I am reminded of "The Desert Pumpkin" scenario that I dreamed up in 2014 for Zach Kron's last Parametric Pumpkin competition. At the time it was conceived as a tongue-in-cheek parody of Dubai's mega-project obsession, but I am starting to wonder if it might not be more prescient than I had imagined. Think of the life story of the English working class in Soane's day: back-breaking manual work from the age of 12 or 13, perhaps 70 hours a week. Now young people commonly continue education through to their early 20s, work in office environments performing digitally enhanced tasks, and can spend roughly half of those 70 hours pursuing personal goals and interests.

    Extrapolate the Industrial Revolution to the Digital Revolution. In a world of autonomous vehicles, on-line shopping, and automated construction where robots build from a BIM model with minimal human supervision, we might spend most of our lives doing things that we would regard today as educational and recreational activities. What will be the role of BIM in such a world? Right now the BIM discussion is dominated by "business speak". It's all about Return on Investment, competitive edge, Disruptive Technologies, career progression, etc.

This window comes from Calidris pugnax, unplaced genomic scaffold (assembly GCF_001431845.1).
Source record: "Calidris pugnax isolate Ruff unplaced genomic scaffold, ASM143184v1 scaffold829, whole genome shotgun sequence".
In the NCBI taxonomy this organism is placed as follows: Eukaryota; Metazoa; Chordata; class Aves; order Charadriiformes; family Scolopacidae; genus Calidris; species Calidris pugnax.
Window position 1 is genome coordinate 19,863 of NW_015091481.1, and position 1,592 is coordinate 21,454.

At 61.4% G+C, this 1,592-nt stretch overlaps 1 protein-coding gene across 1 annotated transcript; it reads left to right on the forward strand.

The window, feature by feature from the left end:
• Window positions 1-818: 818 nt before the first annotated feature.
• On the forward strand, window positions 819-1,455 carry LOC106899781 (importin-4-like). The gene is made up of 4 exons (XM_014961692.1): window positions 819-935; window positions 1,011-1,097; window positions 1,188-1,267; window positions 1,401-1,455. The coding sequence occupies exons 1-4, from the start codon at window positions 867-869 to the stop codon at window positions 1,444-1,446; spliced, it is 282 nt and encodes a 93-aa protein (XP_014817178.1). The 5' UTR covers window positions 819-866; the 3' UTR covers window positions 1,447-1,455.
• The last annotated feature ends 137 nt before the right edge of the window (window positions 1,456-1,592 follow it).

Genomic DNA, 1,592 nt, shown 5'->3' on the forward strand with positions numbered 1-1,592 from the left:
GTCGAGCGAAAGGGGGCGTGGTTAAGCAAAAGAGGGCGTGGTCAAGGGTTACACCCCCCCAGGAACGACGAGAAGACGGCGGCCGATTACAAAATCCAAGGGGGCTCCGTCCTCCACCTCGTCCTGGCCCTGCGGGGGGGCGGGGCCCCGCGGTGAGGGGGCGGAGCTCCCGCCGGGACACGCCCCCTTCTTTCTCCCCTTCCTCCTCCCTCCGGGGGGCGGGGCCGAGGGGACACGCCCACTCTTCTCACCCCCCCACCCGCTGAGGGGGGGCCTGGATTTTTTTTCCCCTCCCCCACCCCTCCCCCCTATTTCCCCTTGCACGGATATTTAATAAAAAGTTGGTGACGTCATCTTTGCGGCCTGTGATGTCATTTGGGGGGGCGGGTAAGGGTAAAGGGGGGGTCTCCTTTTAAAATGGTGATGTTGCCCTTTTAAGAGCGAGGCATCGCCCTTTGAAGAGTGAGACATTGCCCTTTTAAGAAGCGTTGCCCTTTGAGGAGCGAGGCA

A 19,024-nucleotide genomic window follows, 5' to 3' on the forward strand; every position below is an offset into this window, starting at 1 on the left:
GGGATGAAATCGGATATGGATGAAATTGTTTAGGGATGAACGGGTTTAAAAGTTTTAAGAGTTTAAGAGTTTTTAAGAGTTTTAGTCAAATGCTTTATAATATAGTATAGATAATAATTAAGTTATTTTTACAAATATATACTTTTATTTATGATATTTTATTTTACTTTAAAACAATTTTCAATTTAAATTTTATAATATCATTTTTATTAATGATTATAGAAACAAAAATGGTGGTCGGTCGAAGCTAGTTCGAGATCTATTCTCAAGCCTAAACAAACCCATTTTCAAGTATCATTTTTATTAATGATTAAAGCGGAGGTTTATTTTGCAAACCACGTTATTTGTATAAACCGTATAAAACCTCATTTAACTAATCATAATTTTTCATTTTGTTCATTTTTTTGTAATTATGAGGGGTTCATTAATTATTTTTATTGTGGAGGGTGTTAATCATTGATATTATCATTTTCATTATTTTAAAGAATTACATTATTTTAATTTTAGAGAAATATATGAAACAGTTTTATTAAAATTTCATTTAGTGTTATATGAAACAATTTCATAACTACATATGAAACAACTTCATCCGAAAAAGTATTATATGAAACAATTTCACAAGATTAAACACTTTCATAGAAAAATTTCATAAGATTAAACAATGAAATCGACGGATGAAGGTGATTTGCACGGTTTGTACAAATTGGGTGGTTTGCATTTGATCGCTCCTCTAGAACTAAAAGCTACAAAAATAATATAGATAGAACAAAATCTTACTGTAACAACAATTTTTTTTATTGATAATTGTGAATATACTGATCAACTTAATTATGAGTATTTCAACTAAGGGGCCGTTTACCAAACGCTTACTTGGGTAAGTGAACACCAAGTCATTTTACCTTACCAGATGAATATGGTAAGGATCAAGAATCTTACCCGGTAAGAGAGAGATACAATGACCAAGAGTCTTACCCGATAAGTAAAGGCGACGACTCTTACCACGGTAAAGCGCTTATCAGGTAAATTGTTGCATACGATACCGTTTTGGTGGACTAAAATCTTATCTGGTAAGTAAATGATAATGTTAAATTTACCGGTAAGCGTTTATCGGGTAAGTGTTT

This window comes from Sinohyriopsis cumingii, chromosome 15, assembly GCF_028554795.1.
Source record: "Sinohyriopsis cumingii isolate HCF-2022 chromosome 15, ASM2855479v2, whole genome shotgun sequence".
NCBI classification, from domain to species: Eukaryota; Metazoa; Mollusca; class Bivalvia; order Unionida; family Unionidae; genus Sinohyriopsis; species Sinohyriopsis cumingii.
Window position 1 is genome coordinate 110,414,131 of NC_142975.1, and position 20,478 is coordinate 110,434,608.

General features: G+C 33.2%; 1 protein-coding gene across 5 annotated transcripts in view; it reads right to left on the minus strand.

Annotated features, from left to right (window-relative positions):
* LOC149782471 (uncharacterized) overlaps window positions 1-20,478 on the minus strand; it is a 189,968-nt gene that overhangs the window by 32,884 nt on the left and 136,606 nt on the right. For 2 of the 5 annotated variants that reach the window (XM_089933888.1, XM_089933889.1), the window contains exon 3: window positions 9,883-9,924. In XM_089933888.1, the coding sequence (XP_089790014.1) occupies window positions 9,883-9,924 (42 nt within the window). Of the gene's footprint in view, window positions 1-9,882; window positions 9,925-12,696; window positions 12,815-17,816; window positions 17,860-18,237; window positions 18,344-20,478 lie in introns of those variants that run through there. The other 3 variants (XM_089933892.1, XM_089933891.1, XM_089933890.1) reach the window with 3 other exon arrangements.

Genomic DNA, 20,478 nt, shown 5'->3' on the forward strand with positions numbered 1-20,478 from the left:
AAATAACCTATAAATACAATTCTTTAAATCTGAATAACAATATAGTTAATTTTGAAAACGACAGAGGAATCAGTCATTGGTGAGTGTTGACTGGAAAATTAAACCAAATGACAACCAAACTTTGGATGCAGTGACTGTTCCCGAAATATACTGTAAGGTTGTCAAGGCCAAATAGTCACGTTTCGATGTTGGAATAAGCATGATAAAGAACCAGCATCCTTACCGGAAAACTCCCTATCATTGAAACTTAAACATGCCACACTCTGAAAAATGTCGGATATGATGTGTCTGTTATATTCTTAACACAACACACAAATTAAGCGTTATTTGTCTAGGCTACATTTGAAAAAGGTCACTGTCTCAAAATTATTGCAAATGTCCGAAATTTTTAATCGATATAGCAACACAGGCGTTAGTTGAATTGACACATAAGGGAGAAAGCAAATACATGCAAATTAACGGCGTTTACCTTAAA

I have always found this really boring. I've been trying to promote a more expressive and exploratory, personal approach to BIM for several years now. The response has been mixed. Sometimes people are inspired, but sometimes I get a "this is not relevant to my job" reaction. More recently. the topics I am proposing for overseas conferences are being declined as "too niche" or "not relevant to the regional market". I'm not complaining. Conference organisers are also running a business and "competitive edge" topics sell an event better than the oddball topics I am likely to propose, just because it's an area I would like to explore. To be honest I am starting to think it's time to move on. RTC (now BiLT) is a great community and I've really enjoyed the conferences, especially the people I've got to know, but the work I've been doing on Project Soane is starting to talk to a much broader audience.

    I love BIM geeks, but I want my "BIM pencil" to communicate to anyone who likes buildings, wants to understand them better, is fascinated by the history and culture that informs architecture. I guess I am saying that the BIM community has become too obsessed with itself, too introspective, talking its own arcane language, losing touch with the world of designers and artists, falling in love with technology for its own sake. Perhaps I'm just jealous of the younger generation who live for "coding" and computational complexity.

    Click here to view the entire blog post.